September 30, 2004 -- Private entrepreneurs again have triumphed! On September 29, SpaceShipOne, built by Burt Rutan's company, Scaled Composites, and financed by Microsoft co-founder Paul Allen, completed its first flight in pursuit of the $10 million Ansari X Prize. The money was secured by private individuals and will be paid to the first private party to put a craft into space twice in a two-week period carrying at least three individuals.

Rutan's rocket had its first test flight over the 100-kilometer limit on June 21, and with the success of the latest launch the clock is now ticking to see if his ship can do it again in a fortnight.

If Rutan's company wins the prize, the public's view of space will be irrevocably altered. Instead of thinking of space as a wasteful government program, more people will see it as a place to which individuals can travel (and—in the future—work, study, vacation, and live) through the efforts of private enterprise. But already changes are taking place.

The news coverage of those flights has been as extraordinary as the flights themselves. From Nightline to network news to cable, the coverage has been positive and reporters have played the story straight. To begin with, the profit motive has not been portrayed as something low and base that somehow "cheapens" any achievement. Rather, most coverage treats cash prizes as a sound way to create competition and innovation, and mentions the $25,000 Orteig Prize that Charles Lindbergh won when in 1927 he became the first individual to fly non-stop across the Atlantic. Reports also mention that Rutan wants to expand his pioneering efforts into a business to carry individuals into space and that Richard Branson, the British pioneer who runs the successful Virgin Atlantic airlines, plans to partner with Rutan and Allen to provide flights into space for some 3,000 individuals in the next five years.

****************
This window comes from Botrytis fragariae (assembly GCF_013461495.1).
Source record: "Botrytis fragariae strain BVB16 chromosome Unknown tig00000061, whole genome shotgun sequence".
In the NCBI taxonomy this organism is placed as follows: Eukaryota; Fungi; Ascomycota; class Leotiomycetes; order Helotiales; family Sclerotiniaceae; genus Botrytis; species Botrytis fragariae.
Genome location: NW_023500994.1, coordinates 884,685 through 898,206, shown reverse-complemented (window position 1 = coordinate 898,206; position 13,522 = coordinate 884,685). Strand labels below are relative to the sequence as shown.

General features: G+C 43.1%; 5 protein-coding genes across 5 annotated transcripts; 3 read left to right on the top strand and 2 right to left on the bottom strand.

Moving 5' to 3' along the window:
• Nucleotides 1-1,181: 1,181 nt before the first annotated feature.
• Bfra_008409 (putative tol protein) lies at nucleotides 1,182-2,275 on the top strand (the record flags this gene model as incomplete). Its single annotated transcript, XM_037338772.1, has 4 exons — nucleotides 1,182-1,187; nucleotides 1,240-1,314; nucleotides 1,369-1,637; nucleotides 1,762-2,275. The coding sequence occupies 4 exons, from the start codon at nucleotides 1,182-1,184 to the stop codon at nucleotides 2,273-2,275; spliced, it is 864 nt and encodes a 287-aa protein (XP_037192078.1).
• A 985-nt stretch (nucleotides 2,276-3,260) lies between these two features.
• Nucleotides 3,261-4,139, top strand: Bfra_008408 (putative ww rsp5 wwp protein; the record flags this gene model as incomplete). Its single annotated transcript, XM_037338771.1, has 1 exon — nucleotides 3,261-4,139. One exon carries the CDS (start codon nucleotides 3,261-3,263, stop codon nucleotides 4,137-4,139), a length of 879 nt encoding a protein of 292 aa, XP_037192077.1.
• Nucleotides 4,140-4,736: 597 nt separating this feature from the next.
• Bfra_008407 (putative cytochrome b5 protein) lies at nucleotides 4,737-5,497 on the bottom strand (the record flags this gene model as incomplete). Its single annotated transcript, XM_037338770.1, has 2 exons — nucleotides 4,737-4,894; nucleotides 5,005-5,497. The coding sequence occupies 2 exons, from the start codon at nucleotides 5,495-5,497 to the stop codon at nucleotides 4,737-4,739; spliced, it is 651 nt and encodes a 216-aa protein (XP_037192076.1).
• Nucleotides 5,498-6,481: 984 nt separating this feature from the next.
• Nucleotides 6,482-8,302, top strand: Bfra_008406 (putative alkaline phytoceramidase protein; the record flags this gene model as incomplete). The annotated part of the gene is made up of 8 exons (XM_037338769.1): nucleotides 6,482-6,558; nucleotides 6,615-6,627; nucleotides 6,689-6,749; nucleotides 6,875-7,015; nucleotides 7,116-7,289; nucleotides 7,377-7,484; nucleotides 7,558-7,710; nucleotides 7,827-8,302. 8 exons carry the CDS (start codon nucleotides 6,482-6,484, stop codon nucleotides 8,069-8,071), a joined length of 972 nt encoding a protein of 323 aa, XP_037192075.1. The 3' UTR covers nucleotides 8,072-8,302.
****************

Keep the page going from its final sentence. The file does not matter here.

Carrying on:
Further, the private entrepreneurs are treated as true innovators, with a special focus on their novel and cost-effective vehicle designs, products of human reason. As important, similar treatment is accorded to Peter Diamandis, the president of the X-Prize Foundation, whose vision is sparking a private sector revolution.
There also seems to be a special appreciation for the fact that the competitors for the prize are risking their own money and their own lives, with no guarantee of success, because they so passionately want to achieve something great. And here the reporters seem to share with their audience a thirst for the sight of human achievement, something that they can simply celebrate rather than sneer at.
Even if Rutan were to fail to win the X Prize, one of the two-dozen competitors likely will triumph, with pride and rationality in pursuit of profits, and in the process will help make us a true space-faring civilization!
Update: Rutan won the Ansari X Prize on October 4, 2004.


Edward Hudgins

About The Author:

Edward Hudgins is research director at the Heartland Institute and former director of advocacy and senior scholar at The Atlas Society.

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